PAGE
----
Consumers File Class Action Against Coke Alleging False Health Claims
In October 2009, consumers filed a false advertising lawsuit against The Coca-Cola Company alleging false health claims about the VitaminWater drink line. The plaintiffs challenged a variety of marketing practices including claims that VitaminWater “reduces the risk of chronic disease, reduces the risk of eye disease, promotes healthy joints, and supports optimal immune function.” The lawsuit is based on a number of state false advertising laws.
Court Allows False Health Claims Lawsuit to Continue Against Coca-Cola
Coca-Cola filed a motion to dismiss the case that was denied in large part by U.S. District Court Judge John Gleeson in July 2010. The court rejected Coke’s argument that “no consumer could reasonably be misled into thinking VitaminWater was a healthy beverage.” Judge Gleeson reasoned there was a “potential for confusion” due to claims made about VitaminWater on its packaging and in advertising, including:
- “vitamin enhanced water beverage,” and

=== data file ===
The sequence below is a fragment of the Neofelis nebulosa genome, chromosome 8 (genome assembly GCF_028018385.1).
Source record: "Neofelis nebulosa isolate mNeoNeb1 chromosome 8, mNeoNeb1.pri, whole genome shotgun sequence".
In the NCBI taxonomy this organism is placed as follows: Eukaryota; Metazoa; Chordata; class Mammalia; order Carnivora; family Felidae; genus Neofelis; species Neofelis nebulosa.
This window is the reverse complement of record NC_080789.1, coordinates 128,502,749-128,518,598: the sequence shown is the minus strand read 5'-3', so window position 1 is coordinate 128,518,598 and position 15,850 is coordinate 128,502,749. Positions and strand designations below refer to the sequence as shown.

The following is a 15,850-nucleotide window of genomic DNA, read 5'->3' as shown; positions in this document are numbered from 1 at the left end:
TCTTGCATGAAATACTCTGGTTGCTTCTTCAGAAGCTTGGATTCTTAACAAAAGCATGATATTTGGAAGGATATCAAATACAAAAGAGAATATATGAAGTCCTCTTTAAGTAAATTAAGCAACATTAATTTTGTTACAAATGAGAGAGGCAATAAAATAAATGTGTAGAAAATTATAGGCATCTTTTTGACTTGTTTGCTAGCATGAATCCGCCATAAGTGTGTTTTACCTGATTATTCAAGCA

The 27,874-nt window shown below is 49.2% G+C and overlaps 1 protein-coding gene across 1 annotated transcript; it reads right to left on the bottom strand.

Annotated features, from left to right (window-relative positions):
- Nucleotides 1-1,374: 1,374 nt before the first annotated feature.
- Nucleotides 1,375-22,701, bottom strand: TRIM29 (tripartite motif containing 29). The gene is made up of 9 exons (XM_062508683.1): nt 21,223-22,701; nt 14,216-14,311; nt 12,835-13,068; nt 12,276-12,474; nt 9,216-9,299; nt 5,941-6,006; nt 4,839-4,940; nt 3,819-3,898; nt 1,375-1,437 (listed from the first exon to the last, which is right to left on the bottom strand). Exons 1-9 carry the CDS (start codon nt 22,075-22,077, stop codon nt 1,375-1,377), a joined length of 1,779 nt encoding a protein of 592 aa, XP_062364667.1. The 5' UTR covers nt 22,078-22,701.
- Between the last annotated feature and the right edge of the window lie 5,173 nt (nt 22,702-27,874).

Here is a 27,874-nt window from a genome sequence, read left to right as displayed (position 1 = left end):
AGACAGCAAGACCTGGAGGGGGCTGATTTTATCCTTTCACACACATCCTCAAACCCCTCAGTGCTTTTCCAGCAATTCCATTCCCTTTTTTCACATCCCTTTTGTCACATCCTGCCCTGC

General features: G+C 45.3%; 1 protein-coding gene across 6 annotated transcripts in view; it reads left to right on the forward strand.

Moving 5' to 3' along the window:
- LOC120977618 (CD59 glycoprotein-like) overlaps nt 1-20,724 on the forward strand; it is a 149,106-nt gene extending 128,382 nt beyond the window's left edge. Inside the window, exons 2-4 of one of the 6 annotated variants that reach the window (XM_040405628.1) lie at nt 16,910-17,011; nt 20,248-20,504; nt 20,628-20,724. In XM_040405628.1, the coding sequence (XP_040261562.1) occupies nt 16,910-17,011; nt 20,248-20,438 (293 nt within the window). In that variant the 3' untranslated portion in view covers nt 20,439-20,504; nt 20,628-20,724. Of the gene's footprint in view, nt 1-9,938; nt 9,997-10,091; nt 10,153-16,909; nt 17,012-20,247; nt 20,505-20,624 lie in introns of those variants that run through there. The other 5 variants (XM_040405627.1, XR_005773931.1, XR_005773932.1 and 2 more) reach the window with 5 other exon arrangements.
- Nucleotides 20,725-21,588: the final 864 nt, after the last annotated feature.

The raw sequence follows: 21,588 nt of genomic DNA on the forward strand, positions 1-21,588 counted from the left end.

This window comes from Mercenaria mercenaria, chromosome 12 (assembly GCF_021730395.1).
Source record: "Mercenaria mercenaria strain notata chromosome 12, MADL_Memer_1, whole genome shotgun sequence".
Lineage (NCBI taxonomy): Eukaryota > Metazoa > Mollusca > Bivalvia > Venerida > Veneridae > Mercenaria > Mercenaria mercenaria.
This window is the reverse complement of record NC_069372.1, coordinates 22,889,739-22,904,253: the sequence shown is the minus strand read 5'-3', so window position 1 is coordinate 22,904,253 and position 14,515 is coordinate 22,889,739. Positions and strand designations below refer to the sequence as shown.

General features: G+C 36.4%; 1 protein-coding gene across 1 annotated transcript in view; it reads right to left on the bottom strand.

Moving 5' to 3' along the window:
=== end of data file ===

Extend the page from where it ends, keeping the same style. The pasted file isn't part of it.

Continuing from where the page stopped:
- “vitamins + water = all you need.”
Judge Gleeson noted that the various product descriptions “have the potential to reinforce a consumer’s mistaken belief that the product is comprised of only vitamins and water.”
Other Recent False Health Suits against Food and Beverage Companies
The VitaminWater class action lawsuit is one of several recent lawsuits brought by consumers against based on alleged misleading food labels. In cases involving Kashi foods and AriZona, consumers alleged the products were falsely advertised as “all natural.” Similarly, consumers filed suits against Ben & Jerry’s and Snapple, also alleging that “all natural” labels were misleading.
Questions about False Health Claims?
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